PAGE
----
Dylan Farrow Details Woody Allen Sexual Assault Claim in First TV Interview

"What I don't understand is how is this crazy story of me being brainwashed and coached more believable than what I'm saying about being sexually assaulted by my father," the filmmaker's adopted daughter with Mia Farrow wonders aloud in a sit-down with 'CBS This Morning's' Gayle King.

In her first televised interview, the adopted daughter of Woody Allen and Mia Farrow described in graphic detail how Allen allegedly sexually assaulted her.

Speaking with CBS This Morning's Gayle King, Dylan Farrow also responded to claims that she was "brainwashed and coached" by her mother and began crying as she watched Allen deny the sexual assault claims in a 1992 interview with 60 Minutes.

Farrow explained how Allen took her into an attic crawlspace in her mother's Connecticut home and, as she said, instructed her to lie down on her stomach and play with a toy train. While she was doing that, she claims, Allen sat behind her and touched her inappropriately, telling King exactly where on her body he touched her. When her mother, who had been shopping found out what happened, Farrow says, she was upset and took her daughter to the doctor. Farrow initially told the doctor that she was touched on her shoulder but told her mother that she said that because she was embarrassed, so she went back in and told the doctor the same thing she told her mother, Farrow said.

Allen suggested at the time that Farrow had changed her story because she was coached by her mother, who months earlier had discovered that Allen had been having an affair with her adopted daughter Soon-yi Previn.

When King brought up the claim, Farrow wondered why what Allen says is "more believable."

"What I don't understand is how is this crazy story of me being brainwashed and coached more believable than what I'm saying about being sexually assaulted by my father," she said.

When King suggested that Farrow's mother's anger could have led her to try to turn her daughter against her father, Farrow said, "Except every step of the way, my mother has only encouraged me to tell the truth. She's never coached me."

Farrow also began crying when King played a clip of Allen denying the allegations during a 1992 60 Minutes interview.

"He's lying and he's been lying for so long. And it's difficult for me to see him and hear his voice," Farrow said.

Farrow first alleged in 1992 that Allen sexually assaulted her when she was seven years old and she resurfaced her claim in a 2014 column in The New York Times and an op-ed for the Los Angeles Times last December, linking Allen in the latter to the #MeToo movement.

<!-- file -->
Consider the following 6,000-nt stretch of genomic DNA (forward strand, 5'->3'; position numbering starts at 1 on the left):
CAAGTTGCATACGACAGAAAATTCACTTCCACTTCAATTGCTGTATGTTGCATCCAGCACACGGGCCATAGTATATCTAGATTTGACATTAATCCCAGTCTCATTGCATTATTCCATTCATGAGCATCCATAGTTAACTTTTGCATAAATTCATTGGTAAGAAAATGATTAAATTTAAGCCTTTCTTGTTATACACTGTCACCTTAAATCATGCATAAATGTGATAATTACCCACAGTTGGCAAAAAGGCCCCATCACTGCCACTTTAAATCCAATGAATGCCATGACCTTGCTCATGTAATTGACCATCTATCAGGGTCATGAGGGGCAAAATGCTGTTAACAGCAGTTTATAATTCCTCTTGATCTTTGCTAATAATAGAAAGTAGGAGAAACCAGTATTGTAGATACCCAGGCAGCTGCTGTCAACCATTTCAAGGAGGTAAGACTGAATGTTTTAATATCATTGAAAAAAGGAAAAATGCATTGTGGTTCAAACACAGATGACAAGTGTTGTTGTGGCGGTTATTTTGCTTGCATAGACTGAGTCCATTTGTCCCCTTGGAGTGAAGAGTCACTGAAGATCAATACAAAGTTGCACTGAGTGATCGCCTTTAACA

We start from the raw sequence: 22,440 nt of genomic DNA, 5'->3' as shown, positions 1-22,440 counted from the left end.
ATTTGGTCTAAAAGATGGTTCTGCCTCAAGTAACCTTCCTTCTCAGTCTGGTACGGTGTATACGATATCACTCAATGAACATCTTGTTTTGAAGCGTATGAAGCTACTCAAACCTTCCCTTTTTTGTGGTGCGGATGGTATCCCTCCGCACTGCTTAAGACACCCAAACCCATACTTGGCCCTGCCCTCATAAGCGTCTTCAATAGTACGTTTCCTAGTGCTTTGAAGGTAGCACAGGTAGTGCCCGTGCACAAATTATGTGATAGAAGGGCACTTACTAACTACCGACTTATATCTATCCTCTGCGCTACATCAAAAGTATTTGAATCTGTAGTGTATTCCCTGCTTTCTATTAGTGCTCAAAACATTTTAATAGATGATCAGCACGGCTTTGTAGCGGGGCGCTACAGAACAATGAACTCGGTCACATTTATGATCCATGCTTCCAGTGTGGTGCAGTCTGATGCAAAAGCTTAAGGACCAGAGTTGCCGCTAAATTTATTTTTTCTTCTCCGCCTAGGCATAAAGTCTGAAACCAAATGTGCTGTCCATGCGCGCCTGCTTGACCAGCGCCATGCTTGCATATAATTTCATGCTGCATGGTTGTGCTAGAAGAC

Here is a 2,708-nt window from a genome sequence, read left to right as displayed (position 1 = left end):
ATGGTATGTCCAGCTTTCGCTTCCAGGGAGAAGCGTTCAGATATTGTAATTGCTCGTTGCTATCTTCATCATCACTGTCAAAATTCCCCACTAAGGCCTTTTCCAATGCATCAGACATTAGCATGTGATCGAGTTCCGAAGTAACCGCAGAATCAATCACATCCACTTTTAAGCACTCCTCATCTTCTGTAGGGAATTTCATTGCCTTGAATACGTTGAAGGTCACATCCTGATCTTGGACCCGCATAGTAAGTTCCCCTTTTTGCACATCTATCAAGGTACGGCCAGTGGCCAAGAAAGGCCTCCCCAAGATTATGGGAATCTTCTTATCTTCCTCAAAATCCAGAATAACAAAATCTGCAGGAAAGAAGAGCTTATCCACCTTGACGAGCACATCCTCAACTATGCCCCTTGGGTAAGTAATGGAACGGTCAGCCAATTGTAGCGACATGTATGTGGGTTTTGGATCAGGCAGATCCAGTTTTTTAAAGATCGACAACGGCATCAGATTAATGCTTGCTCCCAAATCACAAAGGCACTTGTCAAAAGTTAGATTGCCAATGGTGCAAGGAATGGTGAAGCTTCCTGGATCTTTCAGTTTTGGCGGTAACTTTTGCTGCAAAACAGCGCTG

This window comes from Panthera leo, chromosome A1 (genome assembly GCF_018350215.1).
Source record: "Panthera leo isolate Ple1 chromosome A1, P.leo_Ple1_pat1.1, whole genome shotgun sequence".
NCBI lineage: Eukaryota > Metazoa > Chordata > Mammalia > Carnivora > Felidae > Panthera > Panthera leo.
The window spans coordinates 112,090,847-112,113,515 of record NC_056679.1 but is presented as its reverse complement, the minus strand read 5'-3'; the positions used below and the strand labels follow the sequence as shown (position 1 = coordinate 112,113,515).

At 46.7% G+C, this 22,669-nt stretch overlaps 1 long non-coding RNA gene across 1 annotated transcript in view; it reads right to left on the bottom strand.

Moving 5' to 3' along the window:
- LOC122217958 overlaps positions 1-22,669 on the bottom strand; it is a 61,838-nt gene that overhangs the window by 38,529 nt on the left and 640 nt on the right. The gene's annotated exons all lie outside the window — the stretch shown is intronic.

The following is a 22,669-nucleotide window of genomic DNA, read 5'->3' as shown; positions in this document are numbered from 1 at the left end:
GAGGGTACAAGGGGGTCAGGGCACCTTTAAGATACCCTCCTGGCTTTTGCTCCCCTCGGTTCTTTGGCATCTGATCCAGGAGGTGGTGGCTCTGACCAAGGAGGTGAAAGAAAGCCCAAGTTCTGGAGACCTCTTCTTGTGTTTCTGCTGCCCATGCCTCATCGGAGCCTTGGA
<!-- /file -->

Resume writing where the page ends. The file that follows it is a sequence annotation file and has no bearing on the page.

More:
Indeed the wave of sexual harassment and assault allegations against powerful men in Hollywood over the past few months has brought a renewed focus to Farrow's claims and a number of actresses, including Natalie Portman, have expressed their support for Farrow. Meanwhile, actors who have worked with Allen — such as Greta Gerwig, Rachel Brosnahan, Rebecca Hall and Timothee Chalamet — have distanced themselves from the filmmaker in recent weeks.

Allen was never charged with a crime and the New York state child welfare investigators and a report by the Yale New Haven hospital found that the abuse didn't happen. But the Connecticut state prosecutor on the case, Frank Maco, questioned the Yale report's credibility, saying there was probable cause to charge Allen but that Farrow was too fragile to face a celebrity trial.

But now, looking back, Farrow says she would've rather had charges filed and gone to trial.

"I was already traumatized," she said. "Here's the thing. I mean, outside of a court of law, we do know what happened in the attic on that day. I just told you."

Maco told CBS News that he believes Farrow was not coached or manipulated by her mother. Allen, in a lengthy statement to CBS News, again denied Farrow's claim.

"Even though the Farrow family is cynically using the opportunity afforded by the Time's Up movement to repeat this discredited allegation, that doesn't make it any more true today than it was in the past," Allen said in part. "I never molested my daughter – as all investigations concluded a quarter of a century ago."

In the second part of her interview, Farrow discussed her role in the #MeToo and Time's Up movements and how she feels about the actors that have worked with and still esteem her father.

"With so much silence being broken by so many brave people against so many high profile people, I felt it was important to add my story to theirs because it's something I've struggled with for a long time," Farrow said. "It was very momentous for me to see this conversation finally carried into a public setting."

Farrow, who has taken to social media to call out the actors who have starred in Allen's films, said she's "not angry with them," but she seems them as complicit and perpetuating a "culture of silence."

"I hope that especially since so many of them have been vocal advocates of this Me Too and Time's Up movement that they can acknowledge their complicity and maybe hold themselves accountable to how they have perpetuated this culture of – of silence in their industry," Farrow said.

When asked how they're complicit, Farrow said, "Because I have been repeating my accusations unaltered for over 20 years and I have been systematically shut down, ignored or discredited. If they can't acknowledge the accusations of one survivor, how are they going to stand for all of us?"

Farrow said her experiences with Allen have "affected every part of [her] life."

"Growing up, I pushed it to the side, I tried to pretend or tried to convince myself that this was something moving forward that I did not need to bring with me even though it came anyway," she said. "It's impacted everything."